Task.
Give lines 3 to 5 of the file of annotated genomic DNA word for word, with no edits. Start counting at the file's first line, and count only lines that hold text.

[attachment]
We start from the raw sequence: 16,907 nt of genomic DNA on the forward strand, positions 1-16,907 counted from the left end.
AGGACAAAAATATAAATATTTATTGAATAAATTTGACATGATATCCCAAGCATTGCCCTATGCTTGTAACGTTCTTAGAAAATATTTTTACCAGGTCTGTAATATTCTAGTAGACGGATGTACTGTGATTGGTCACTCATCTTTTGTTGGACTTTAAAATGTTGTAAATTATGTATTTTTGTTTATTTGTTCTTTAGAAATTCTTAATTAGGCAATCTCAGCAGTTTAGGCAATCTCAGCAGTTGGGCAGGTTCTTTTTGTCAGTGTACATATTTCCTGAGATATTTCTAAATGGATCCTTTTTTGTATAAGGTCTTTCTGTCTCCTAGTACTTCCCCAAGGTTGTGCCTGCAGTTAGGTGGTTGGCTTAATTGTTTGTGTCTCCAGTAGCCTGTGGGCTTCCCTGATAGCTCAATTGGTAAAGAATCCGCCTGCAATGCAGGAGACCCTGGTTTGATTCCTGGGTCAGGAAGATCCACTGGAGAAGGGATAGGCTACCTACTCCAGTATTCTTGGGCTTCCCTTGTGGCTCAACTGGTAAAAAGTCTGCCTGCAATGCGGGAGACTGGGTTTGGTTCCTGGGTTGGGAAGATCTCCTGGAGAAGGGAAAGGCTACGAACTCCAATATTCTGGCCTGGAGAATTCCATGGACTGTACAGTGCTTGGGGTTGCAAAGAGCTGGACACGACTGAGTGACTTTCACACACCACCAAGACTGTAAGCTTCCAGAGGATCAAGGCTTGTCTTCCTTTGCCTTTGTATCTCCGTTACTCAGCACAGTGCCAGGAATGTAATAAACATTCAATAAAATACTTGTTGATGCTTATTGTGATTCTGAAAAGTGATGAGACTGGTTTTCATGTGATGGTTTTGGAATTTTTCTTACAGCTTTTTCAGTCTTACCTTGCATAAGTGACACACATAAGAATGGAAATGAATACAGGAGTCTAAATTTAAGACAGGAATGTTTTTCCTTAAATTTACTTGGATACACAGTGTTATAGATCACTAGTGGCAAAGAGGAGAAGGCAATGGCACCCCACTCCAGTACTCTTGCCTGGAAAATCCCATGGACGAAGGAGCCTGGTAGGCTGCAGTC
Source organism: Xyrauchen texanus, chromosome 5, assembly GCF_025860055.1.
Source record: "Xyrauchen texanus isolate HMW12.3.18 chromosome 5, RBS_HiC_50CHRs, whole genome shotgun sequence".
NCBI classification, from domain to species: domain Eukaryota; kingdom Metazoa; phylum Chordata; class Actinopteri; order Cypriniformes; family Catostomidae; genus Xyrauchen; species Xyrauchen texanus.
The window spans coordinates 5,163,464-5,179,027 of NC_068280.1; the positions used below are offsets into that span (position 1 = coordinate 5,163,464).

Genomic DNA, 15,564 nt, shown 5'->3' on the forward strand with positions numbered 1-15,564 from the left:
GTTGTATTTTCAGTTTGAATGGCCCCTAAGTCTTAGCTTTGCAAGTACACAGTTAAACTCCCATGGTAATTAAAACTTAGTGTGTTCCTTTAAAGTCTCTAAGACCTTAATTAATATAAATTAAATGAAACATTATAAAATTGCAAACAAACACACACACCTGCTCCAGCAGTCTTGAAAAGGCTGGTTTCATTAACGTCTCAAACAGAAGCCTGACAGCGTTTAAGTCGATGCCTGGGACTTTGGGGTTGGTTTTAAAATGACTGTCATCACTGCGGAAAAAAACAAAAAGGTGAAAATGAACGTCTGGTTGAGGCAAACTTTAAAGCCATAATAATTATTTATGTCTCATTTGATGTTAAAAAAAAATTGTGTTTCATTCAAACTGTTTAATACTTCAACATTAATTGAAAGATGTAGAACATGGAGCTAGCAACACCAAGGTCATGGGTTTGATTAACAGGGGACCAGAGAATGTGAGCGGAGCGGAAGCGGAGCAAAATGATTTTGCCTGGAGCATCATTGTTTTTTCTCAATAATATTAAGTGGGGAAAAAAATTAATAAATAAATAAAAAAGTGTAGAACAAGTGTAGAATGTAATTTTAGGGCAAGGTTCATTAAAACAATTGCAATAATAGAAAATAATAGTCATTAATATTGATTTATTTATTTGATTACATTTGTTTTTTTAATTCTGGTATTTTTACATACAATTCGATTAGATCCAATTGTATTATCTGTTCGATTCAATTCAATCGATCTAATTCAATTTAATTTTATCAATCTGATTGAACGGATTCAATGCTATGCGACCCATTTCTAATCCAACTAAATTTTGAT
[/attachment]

Source organism: Xyrauchen texanus, chromosome 5, assembly GCF_025860055.1.
Source record: "Xyrauchen texanus isolate HMW12.3.18 chromosome 5, RBS_HiC_50CHRs, whole genome shotgun sequence".
NCBI classification, from domain to species: domain Eukaryota; kingdom Metazoa; phylum Chordata; class Actinopteri; order Cypriniformes; family Catostomidae; genus Xyrauchen; species Xyrauchen texanus.